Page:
Despite its name, there is a lot more to drug testing than just testing for drugs. Was the sample diluted? Was anything added to the sample? Was the sample even urine? Without the right adulterant screen, a set of tests that determine whether a sample was altered or substituted, even Gas Chromatography/Mass Spectrometry (GC/MS) tests can be fooled by an adulterated sample.
A drug test is only as good as its adulterant screen, and below we’ve outlined the top 10 adulterants and other attempts to “beat” a drug test, plus the screening techniques that stop these adulterant attempts in their tracks:
Diluting a sample is one of the most common adulteration attempts. This can be done by adding water to the specimen (in vitro dilution) or through ingesting mass amounts of water before donating a specimen (in vivo dilution). In vitro dilution can be prevented by using tamper-evident tape on faucets and bluing tablets in toilets, and both forms of dilution can be recognized by a trained specimen collector due to the specimen’s clear colour.
2. Swapped urine
The easiest way to detect whether a donor has substituted someone else’s urine for the sample is to measure the specimen’s temperature. Collection cups with built-in temperature strips are an ideal way to catch this adulteration attempt.
3. Synthetic urine
Like swapped urine, measuring the specimen’s temperature is the most common way to detect synthetic urine. Synthetic urine also has a strong unfamiliar odour, which an experienced specimen collector would recognize. Apart from the odour, high-quality synthetic urine will pass every validity test.
Creatinine occurs naturally in urine and is used to detect whether the urine specimen has been diluted. By screening for low levels of creatinine in a urine sample, it is possible to determine whether the donor has attempted to dilute the specimen by drinking lots of water. Donors may attempt to re-colour the near-clear urine sample by ingesting a vitamin B supplement, which will turn the urine a greenish-yellow colour.
Whether it is powdered laundry detergent or a few drops of Javex, bleach and other oxidants added to a specimen can interfere with a drug test and could render the sample unusable. An oxidant adulterant screen detects this type of manipulation.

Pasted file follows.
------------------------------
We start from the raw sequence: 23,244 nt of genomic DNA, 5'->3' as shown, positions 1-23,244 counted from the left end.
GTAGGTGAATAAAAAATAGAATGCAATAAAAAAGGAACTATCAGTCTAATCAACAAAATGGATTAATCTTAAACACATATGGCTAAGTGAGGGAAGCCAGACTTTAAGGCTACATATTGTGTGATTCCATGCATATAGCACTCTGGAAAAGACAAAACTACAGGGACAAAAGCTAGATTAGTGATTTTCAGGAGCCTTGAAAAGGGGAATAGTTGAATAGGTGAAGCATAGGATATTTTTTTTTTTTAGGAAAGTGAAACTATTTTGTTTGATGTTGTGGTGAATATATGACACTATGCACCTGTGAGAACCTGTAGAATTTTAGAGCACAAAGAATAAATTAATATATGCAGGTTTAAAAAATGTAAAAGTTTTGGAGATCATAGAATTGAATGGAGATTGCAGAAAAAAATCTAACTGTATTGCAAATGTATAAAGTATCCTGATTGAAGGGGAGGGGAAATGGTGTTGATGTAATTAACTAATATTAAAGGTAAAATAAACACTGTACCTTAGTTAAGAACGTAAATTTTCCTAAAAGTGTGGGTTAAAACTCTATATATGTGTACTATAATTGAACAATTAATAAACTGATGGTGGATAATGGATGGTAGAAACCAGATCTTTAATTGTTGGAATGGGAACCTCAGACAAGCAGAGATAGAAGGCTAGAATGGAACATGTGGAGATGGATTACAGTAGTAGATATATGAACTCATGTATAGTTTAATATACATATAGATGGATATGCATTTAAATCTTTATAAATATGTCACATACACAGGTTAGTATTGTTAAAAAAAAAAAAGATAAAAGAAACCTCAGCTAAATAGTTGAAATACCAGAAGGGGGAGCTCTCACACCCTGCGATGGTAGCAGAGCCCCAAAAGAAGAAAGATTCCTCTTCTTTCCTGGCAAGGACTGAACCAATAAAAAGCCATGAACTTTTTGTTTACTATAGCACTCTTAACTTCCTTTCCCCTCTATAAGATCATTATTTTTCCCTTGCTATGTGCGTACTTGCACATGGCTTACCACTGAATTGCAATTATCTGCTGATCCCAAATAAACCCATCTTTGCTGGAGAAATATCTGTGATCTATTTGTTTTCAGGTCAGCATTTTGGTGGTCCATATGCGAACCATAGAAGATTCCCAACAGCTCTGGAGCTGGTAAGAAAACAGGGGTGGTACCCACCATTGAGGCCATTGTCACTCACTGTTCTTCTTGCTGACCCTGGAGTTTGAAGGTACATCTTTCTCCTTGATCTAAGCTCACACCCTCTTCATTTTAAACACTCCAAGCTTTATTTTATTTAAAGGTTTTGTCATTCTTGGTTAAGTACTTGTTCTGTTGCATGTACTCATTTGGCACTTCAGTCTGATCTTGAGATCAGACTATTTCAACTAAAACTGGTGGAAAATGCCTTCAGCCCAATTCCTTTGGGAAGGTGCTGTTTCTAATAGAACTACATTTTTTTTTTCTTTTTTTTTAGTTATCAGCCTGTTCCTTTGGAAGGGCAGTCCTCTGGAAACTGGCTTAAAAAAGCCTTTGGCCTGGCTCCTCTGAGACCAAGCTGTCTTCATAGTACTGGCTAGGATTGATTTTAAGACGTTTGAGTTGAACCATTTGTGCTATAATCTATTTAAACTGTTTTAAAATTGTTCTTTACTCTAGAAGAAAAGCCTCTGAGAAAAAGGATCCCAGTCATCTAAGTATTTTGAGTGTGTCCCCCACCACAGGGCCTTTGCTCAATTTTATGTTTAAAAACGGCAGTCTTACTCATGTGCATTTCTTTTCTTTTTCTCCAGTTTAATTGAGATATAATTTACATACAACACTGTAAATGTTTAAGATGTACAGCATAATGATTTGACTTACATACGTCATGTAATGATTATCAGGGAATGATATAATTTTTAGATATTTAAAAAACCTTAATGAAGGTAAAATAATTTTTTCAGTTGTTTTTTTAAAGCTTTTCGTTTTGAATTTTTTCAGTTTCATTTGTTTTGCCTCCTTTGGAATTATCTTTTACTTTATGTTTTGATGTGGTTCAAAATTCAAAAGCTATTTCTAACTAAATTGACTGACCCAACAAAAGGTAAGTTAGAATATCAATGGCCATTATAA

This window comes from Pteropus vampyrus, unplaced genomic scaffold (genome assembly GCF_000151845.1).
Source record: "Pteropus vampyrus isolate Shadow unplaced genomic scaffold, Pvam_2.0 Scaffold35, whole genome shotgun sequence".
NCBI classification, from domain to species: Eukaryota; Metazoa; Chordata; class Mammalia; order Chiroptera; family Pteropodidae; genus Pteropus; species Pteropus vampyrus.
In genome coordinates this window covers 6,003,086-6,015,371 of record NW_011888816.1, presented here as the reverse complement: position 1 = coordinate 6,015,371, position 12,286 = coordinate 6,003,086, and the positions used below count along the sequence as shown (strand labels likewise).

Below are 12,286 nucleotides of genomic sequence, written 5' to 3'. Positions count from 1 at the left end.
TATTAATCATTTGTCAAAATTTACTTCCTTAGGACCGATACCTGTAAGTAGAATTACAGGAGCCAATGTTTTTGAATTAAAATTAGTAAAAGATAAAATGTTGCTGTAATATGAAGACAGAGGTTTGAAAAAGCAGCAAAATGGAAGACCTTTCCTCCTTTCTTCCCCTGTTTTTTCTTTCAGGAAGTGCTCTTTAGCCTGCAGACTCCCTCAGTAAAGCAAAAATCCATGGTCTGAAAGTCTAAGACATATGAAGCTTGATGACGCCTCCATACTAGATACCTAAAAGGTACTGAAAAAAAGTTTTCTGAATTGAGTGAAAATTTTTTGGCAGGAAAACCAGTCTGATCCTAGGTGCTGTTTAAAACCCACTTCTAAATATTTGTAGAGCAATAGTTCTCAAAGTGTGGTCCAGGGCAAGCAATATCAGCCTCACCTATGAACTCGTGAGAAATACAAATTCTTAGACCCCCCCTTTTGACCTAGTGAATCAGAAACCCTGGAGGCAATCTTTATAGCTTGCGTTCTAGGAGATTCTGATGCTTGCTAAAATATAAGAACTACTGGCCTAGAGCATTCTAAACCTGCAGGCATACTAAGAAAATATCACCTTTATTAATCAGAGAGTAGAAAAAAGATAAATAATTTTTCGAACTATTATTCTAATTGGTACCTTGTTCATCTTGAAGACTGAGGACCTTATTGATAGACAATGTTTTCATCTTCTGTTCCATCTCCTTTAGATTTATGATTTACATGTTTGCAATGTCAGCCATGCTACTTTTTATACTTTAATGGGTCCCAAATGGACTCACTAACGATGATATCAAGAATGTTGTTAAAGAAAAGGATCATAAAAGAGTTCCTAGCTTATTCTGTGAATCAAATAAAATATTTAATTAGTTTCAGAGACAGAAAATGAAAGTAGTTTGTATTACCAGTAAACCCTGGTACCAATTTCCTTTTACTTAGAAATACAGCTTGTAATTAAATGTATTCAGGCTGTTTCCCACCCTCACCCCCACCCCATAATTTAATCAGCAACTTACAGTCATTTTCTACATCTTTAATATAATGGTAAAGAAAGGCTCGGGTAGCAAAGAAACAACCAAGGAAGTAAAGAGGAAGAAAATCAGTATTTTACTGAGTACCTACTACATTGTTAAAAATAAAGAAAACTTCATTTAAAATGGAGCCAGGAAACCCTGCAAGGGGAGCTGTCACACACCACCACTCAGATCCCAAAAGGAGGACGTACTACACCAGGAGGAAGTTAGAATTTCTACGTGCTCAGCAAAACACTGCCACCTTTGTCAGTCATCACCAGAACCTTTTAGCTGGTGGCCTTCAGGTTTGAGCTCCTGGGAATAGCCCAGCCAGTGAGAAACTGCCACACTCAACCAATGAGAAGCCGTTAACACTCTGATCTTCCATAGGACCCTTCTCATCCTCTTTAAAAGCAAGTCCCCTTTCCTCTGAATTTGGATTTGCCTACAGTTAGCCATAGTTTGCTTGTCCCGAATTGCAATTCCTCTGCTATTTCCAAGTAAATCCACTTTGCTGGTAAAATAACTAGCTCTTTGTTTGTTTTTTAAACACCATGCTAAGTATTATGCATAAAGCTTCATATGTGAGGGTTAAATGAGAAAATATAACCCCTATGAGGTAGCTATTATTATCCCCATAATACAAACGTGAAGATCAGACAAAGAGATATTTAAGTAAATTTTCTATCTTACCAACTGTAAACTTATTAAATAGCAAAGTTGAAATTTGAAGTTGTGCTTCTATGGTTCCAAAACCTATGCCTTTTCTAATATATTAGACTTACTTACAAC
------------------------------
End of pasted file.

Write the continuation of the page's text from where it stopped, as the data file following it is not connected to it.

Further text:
6. Heating pads
Heating pads are used to bring the temperature of swapped or synthetic urine up to a person’s body temperature. If a specimen’s temperature falls outside the normal temperature range, it could very well indicate the use of a heating pad. Heating pads can be a simple hand-warming device (which is available at most hardware stores) or a sophisticated battery-powered electronic temperature-regulated heating system.
8. Masking agents (in vitro masking agents)
Masking agents, such as nitrites and glutaraldehyde, can hide the presence of drugs in a urine sample by interfering with the immunoassay test strips or by altering drug metabolites. Because urine does not naturally contain these agents, adulterant strips that test for these masking agents are the most effective way to catch this adulteration attempt. Many masking agents will also alter the colour of the sample, which a trained specimen collector will be able to identify.
9. Flushes (in vivo masking agents)
Flushing agents attempt to remove or mask the presence of drugs and drug metabolites that will be detected during a drug test. Typically, “flushes” do not remove the presence of drugs from a donor’s body. Instead, flushes contain masking agents that attempt to interfere with the immunoassay test strips or equipment.
10. Pyridinium chlorochromate (PCC)
PCC, the active ingredient in one over-the-counter adulteration system, is a chemical that is effective at masking marijuana and opiate usage in both a point-of-care testing device and GC/MS confirmation tests. PCC can be detected through a regular adulterant screen because it lowers the pH of the sample, and some adulteration tests specifically include PCC. PCC also affects the sample’s colour, which will alert a trained specimen collector to the adulterant.
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